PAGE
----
09 Salt and Wine - Jasmonic Acid Helps

Salz Wein Jasmonat Peter Nick
Jasmonic Acid, the "Plant Adrenalin" helps grapes to cope with salt, however, it depends on the right timing.

Ismail A, Riemann M, Nick P (2012) The jasmonate pathway mediates salt tolerance in grapevines. J Exp Bot 63, 2127-2139 (65 quotations, state 04.07.2019) - pdf


What is it about? Grapes, with their deep roots, are actually well adapted to drought. However, in consequence of climate change, even viticulture progressively needs to rely on artificial irrigation. The evaporating water (mostly not of good quality) leaves salt behind. In the Mediterranean, but also in Australia, South Africa, Chile, and California, salt stress develops into a major challenge for viticulture. Can we protect grapes against salt stress? This first requires to understand, how they perceive salinity, and respond to it.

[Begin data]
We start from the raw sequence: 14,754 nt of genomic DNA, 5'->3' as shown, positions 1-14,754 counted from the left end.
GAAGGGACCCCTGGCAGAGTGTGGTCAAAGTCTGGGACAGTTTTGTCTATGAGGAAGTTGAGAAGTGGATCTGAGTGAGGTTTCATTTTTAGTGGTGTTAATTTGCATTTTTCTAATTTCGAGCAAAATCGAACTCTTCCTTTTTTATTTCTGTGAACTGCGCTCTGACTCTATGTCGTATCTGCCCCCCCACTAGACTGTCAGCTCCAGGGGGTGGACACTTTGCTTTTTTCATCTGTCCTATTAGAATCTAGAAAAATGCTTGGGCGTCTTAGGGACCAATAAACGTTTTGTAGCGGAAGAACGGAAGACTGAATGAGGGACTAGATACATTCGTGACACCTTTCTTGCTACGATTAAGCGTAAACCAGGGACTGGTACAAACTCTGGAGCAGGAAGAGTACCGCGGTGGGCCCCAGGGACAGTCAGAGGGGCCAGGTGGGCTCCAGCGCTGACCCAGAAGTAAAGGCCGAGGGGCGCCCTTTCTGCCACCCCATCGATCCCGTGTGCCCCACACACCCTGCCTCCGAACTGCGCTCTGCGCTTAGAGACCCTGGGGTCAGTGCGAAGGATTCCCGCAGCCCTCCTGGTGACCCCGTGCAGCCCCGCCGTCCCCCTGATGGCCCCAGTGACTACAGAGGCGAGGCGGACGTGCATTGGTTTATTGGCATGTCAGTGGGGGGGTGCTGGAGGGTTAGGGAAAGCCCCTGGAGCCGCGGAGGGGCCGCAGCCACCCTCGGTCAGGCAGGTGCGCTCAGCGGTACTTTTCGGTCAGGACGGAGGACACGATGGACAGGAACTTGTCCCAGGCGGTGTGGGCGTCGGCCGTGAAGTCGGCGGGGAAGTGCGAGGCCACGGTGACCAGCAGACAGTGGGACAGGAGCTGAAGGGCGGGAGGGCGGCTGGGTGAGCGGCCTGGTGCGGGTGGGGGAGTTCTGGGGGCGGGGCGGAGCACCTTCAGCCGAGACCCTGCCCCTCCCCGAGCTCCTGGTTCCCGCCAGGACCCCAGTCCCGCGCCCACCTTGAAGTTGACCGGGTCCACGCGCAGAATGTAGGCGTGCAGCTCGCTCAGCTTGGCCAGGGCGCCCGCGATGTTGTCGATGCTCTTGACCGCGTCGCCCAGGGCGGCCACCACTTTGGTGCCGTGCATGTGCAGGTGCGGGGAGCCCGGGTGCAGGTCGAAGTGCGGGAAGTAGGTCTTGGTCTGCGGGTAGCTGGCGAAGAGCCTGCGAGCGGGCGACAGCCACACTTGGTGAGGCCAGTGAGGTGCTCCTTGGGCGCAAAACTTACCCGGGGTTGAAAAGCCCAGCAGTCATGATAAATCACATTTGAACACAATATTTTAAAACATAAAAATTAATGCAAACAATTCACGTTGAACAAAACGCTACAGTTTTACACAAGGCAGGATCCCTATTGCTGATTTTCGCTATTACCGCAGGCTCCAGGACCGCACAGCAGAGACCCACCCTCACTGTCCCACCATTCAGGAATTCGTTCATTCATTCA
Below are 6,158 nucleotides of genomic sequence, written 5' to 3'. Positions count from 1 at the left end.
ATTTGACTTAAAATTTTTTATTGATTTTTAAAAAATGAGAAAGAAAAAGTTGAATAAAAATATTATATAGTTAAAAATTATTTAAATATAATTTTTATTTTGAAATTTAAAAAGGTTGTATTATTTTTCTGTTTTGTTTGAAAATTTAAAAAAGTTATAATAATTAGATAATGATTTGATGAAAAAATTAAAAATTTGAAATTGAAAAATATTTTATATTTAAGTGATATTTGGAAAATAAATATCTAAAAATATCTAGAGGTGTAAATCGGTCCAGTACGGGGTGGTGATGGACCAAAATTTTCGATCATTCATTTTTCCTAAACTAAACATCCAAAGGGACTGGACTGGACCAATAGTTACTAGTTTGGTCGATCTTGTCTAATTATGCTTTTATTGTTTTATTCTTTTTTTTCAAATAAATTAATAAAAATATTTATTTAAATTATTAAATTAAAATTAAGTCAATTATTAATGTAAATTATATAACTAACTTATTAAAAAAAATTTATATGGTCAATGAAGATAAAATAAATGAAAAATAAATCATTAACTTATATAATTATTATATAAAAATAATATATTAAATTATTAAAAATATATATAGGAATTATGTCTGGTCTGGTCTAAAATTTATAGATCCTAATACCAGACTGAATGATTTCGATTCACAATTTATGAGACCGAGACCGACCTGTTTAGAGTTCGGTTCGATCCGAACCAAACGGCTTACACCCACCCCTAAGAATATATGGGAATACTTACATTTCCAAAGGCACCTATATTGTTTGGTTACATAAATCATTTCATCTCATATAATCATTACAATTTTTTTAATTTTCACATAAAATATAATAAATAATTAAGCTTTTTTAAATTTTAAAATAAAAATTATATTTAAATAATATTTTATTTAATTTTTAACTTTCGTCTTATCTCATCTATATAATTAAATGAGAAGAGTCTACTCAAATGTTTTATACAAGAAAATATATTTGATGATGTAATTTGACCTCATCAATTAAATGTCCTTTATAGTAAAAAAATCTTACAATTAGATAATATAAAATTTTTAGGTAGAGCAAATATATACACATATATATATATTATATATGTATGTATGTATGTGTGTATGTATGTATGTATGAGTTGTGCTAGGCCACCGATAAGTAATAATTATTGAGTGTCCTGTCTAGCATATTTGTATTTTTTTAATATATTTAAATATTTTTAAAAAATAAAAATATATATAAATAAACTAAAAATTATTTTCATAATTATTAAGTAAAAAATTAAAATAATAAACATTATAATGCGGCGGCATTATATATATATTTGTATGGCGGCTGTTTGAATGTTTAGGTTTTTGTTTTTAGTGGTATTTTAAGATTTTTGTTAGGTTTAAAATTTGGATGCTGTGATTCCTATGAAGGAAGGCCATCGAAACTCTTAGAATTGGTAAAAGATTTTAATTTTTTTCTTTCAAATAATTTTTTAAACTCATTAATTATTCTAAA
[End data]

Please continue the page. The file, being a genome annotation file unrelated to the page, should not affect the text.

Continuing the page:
What came out? We looked into Nature's trick box, comparing two wild grapes from North America that differ in salt tolerance. To dissect this on the cellular level, we did not work with entire plants, but with cell cultures derived from the Rock Grape (Vitis rupestris), salt tolerant species, and the River Grape (Vitis riparia), a susceptible species. The difference could be traced back to the cell culttures, which allowed to compare. We investigated, which genes are activated in response to salt stress, and how the two cell lines differed in this response. Eventually, we could pinpoint the gene JAZ1 as key for salt tolerance. This factor is activated by the "plant adrenalin" jasmonic acid and regulates stress responses - what involves its own formation leading to a negative feedback of jasmonate signalling. This negative feedback leads to a short, but immediately silenced response of signalling, basically a "stress pulse", but not a "continuous stress". This "stress pulse" is very efficient to evoke, in the Rock Grape, adaptation to salt. For instance, salt pumps are activated that sequester the salt into the vacuole, such that they cannot do damage to the cell. In the River Grape, instead a slow, but continuous increase of jasmonate signalling induces cell death. The parallelity to human stress reactions is evident - stress reactions that are rapidly quelled are not causing harm and even can be beneficial, while continuous stress makes people turn ill.